Every year, 350 California workers will be killed because of work injuries. The Sacramento Bee…
Since the 1970s employers in the United States have had to follow regulations laid out by the Occupational Safety and Health Act. OSHA enforces safety standards in the workplace as a means to try to prevent workplace injuries, both fatal and nonfatal. And while workplace safety standards have definitely improved since the ‘70s, some jobs are naturally more dangerous than others and result in more fatalities, even in 2018.
When deciding on what ranks a job as a dangerous one, two factors come into play: obviously, the reported number of deaths, but also fatal work injury rate per 100,000 people. If a higher fatality rate exists per 100,000 workers, the job is considered to be one that’s higher risk.
Below are the top five most dangerous jobs in the U.S. as of 2018.
You probably wouldn’t expect refuse and recyclable material collectors to be among the most dangerous jobs in the U.S., but waste collecting is an industry with a high incident of transportation accidents – not to mention slips and falls that regularly injure workers. A fair amount of the transportation accidents that result in fatalities among workers in this industry are classified as “pedestrian vehicular incidents,” meaning that a number of workers are killed after being struck by someone else’s car. According to the Bureau of Labor Statistics, as of 2016 there were:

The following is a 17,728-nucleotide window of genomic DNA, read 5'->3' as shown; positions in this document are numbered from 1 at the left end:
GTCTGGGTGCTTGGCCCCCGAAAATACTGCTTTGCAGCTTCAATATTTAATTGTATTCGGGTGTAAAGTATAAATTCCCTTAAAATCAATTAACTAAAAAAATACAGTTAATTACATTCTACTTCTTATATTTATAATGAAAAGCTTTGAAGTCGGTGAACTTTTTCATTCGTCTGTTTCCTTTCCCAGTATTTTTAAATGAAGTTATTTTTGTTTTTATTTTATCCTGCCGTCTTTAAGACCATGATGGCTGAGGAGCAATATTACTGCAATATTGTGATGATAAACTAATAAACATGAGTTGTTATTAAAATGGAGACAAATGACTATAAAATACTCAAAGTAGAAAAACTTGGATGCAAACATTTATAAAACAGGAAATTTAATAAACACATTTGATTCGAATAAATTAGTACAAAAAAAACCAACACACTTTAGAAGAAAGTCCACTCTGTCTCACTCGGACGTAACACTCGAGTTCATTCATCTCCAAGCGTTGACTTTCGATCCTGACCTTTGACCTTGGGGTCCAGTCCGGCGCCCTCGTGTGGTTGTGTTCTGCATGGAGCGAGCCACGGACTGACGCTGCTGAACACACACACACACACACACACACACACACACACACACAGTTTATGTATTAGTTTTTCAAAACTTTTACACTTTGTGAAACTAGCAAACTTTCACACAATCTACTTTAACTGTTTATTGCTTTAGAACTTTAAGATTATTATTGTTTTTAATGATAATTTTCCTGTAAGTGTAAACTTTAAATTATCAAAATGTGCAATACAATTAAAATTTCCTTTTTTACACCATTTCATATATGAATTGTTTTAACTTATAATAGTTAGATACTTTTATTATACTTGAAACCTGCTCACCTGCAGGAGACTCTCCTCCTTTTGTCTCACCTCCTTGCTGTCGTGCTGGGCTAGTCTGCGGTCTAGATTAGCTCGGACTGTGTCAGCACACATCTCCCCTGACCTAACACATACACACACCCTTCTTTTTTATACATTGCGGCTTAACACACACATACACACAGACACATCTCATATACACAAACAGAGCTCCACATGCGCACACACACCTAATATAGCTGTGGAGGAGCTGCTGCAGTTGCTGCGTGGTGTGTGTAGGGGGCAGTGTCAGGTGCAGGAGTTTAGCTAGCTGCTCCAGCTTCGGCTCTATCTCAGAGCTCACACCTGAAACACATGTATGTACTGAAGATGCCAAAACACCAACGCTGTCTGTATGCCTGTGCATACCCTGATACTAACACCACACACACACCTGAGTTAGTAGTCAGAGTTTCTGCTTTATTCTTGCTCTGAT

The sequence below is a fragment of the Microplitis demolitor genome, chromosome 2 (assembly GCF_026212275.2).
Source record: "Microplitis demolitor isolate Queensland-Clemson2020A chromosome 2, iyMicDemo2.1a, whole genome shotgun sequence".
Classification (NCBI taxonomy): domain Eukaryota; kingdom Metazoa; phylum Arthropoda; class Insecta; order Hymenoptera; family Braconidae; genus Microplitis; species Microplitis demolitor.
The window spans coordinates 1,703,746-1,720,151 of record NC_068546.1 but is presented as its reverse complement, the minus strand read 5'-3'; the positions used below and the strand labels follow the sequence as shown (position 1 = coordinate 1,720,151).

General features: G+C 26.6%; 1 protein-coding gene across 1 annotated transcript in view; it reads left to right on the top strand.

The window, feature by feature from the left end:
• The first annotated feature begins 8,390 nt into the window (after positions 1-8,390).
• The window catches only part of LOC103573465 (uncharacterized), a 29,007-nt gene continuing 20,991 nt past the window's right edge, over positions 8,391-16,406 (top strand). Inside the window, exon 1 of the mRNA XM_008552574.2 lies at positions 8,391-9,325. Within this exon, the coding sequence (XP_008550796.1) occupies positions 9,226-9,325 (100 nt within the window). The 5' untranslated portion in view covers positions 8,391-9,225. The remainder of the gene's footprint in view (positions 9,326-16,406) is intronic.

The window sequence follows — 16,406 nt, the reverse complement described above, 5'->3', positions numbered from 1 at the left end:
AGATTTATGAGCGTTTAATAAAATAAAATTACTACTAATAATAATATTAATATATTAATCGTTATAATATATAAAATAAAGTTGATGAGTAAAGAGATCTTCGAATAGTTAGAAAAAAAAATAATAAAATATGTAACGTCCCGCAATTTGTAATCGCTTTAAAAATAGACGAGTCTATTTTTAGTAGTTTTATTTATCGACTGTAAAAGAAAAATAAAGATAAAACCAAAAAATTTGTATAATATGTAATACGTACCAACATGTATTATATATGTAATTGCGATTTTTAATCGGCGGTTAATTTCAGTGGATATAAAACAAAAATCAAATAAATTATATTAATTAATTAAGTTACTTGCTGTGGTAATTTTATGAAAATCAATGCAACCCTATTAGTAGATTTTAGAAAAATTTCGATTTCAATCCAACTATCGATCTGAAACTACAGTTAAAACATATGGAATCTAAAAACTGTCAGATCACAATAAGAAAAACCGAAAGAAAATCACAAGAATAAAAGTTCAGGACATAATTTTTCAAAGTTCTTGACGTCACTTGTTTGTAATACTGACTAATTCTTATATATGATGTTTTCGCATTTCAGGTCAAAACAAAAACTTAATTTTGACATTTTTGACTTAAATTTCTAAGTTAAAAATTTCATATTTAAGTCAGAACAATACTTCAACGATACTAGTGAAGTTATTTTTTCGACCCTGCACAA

The act of climbing atop of a roof is dangerous in its own right; performing work that involves heavy lifting, climbing, bending, and kneeling, often in extremely hot weather, puts roofers at risk of experiencing serious accidents. As of 2016, the Bureau of Labor Statistics reports:
Aircraft pilots and flight engineers regularly have inconsistent work schedules often involving overnight layovers. The demands of the job often lead to exhaustion, which increases the risk of accidents. As of 2016, aircraft pilots and flight engineers experienced:
Commercial fishing is a dangerous gig, involving a large amount of physical labor in risky environmental situations. Fishers are often exposed to things such as extreme weather that people with typical jobs are not exposed to. Fishing workers are often out on the water or some other remote area when an accident occurs and may not be able to access medical help. As of 2016, fishing workers experienced:
The most dangerous job in the U.S. goes to workers in the logging industry, which experienced nearly 50 more fatal injuries per 100,000 logging workers than those in the fishing industry. Logging a physically demanding job which primarily takes place outdoors in remote areas, far away from quick access to medical aid; the most common accident involves workers being struck by objects, including fallen branches, logs, and other forest debris. Loggers also work with machinery such as chainsaws and harvesters, which pose dangers in their own right. As of 2016 logging is considered the most dangerous job in the country and is about 38 percent more dangerous than any typical job.
Our skilled team of lawyers at Koszdin, Fields, Sherry & Kats can help you file a workers comp claim if you’ve recently experienced a work-related injury. Our legal team specializes in workers compensation, workplace injuries, workplace illness, repetitive motion injury, and mental health claims. Call our office today to schedule a free consultation.